He said: “Absolutely, it is just too pervasive and too large; there is just no way that you could staff enough folks to do what you need to do. Automation is the only way to do it, but that will only get you so far, it will get you to eighty per cent.”
Mr French went on to explain the reason that automation will not solve the entire puzzle, humans. Our natural variations and fallibility will cause us to weaken the capabilities of automated technology when it has to interact with and rely on us, while it could have seamless interaction when communicating with another automated system.
“What you could do with machine learning and AI to interpret a request is a lot harder when a human makes a request, the automation works really well when you have a machine talking to a machine. Whenever you put a human in front of that automation tends to fall down a bit, that is why you can only get to the eightieth percentile.”
Eighty per cent of the way is still striking when compared to the number of organisations that may not even have moved to achieve compliance, let alone the ones that have not yet even heard of GDPR. With automation seeming increasingly essential in achieving true GDPR compliance, we are left wondering how the organisations of the world are going to manage.
In answer to a question of the availability of these technologies to firms looking to achieve compliance, Mr French said: “Unfortunately I think it is going to be a manual process for the average organisation, we are blessed because we are a security company in the technology space, we have tools and people. If you think about the average manufacturing company that is selling to EU nationals, they are going to be hard pressed to tool and they will have to do most things manually.”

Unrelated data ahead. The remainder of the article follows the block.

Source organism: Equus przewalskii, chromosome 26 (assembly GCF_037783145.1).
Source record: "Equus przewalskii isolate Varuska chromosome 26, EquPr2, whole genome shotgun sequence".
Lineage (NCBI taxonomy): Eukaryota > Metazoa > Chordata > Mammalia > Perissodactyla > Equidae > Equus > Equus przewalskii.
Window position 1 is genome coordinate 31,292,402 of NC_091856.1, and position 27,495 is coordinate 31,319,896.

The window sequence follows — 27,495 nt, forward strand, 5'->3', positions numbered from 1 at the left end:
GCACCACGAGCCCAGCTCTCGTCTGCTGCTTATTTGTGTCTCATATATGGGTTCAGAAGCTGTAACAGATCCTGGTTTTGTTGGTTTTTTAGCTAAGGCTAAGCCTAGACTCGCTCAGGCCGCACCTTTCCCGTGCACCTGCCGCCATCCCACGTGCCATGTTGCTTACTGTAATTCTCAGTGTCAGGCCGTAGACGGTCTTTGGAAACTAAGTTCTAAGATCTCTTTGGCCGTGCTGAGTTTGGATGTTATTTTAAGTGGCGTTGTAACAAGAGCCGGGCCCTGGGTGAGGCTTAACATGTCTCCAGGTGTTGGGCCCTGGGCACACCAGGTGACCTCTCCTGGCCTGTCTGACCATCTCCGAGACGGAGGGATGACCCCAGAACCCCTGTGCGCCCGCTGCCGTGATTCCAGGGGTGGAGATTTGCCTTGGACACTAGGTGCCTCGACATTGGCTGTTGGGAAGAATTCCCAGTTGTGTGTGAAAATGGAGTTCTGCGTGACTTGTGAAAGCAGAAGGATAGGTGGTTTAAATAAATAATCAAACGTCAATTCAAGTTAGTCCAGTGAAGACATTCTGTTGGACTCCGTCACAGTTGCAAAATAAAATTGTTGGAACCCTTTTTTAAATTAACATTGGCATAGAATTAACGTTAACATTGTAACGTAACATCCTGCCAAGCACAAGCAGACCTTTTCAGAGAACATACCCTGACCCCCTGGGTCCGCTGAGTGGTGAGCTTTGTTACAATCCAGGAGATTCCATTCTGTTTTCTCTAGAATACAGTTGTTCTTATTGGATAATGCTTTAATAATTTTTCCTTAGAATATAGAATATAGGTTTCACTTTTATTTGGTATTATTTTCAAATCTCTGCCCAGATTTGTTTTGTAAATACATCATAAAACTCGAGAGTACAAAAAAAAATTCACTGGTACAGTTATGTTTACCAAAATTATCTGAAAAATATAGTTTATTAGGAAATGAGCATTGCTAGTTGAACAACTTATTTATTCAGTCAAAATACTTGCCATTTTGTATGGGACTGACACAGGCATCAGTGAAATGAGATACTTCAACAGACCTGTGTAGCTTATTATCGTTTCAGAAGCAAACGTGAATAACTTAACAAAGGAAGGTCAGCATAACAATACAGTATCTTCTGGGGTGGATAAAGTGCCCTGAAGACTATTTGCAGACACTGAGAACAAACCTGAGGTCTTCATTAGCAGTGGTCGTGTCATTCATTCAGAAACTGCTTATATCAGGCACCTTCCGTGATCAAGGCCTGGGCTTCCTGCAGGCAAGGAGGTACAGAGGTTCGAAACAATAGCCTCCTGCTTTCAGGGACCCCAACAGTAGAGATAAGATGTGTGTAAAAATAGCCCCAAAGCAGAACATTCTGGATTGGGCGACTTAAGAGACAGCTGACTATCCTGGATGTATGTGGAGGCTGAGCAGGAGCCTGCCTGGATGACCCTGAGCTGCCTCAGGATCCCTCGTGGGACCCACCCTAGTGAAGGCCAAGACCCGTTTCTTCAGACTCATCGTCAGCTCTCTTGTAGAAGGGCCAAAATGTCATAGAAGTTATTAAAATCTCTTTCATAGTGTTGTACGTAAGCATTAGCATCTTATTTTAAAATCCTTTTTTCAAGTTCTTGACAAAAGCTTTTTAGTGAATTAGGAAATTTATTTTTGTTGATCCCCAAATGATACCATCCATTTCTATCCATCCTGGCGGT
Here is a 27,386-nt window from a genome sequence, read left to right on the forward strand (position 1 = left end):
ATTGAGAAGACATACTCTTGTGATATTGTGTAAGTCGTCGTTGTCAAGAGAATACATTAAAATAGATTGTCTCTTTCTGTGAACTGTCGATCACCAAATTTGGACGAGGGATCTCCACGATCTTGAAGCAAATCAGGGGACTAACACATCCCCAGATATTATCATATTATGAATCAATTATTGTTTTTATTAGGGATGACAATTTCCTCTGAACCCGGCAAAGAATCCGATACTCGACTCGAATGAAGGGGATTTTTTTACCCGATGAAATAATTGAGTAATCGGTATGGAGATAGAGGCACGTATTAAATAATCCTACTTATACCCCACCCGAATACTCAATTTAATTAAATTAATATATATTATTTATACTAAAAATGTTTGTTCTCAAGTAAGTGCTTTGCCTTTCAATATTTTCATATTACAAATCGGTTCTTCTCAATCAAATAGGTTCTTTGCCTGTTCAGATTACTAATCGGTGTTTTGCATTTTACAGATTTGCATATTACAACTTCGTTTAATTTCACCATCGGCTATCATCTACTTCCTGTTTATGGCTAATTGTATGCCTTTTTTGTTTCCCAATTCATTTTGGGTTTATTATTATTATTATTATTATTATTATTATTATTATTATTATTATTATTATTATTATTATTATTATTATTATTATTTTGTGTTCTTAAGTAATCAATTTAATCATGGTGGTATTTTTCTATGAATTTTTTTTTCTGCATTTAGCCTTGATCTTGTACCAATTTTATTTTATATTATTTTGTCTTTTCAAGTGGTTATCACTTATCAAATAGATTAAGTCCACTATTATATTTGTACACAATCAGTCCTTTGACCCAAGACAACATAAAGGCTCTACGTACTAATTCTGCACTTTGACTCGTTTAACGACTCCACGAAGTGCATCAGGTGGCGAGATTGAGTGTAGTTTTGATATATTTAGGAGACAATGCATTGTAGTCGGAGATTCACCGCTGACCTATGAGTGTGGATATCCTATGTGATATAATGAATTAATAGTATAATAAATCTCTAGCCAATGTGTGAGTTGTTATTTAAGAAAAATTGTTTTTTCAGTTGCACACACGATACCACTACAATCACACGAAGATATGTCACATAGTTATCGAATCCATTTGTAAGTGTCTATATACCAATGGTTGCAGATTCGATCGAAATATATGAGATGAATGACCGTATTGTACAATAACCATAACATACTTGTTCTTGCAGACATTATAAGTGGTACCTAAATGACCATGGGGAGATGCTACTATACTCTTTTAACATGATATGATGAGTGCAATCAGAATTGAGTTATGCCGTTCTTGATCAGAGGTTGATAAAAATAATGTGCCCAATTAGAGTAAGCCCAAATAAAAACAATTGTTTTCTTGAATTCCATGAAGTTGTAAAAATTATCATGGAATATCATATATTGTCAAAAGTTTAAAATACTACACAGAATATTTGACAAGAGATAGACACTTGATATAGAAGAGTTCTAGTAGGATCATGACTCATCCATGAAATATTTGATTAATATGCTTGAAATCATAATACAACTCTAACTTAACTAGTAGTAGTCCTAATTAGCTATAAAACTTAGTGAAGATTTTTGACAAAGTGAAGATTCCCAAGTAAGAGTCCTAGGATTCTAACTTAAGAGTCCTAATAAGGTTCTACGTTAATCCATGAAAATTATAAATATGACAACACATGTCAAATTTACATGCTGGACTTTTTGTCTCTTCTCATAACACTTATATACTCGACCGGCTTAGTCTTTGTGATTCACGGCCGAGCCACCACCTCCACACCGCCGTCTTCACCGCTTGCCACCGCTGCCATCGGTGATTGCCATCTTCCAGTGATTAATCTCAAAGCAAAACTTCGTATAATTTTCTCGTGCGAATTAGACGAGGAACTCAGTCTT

GDPR is the dawn of a new era of data protection, giving rise to roles such as the one Mr French holds. This is a strong indication of how valuable professionals with this array of skills have become.
“It is an interesting role; I think of it as an evolution of security practice, my background historically has been as a CISO. Now I have a remit that includes both the physical and infosec sides, which is interesting because if you look back at the practice of privacy it has always been in the legal side of the house and staffed by an attorney, I am not an attorney.”
Part of the run up to GDPR is that organisations are approaching compliance with a purely legal strategy, failing to realise the complexity and necessity of a strong operational approach to the new challenge.
Mr French said: “It has gone from a law discussion to an operational implementation discussion; but most attorneys are not very operationally focussed. What ends up happen is they needed to have somebody that could actually execute a GDPR programme, there is still an element of law that is involved, I have a privacy attorney with me that does that aspect of it, but they are not going to do breach notifications and implement privacy training. My role is the convergence of those two things.”
This article is from the CBROnline archive: some formatting and images may not be present.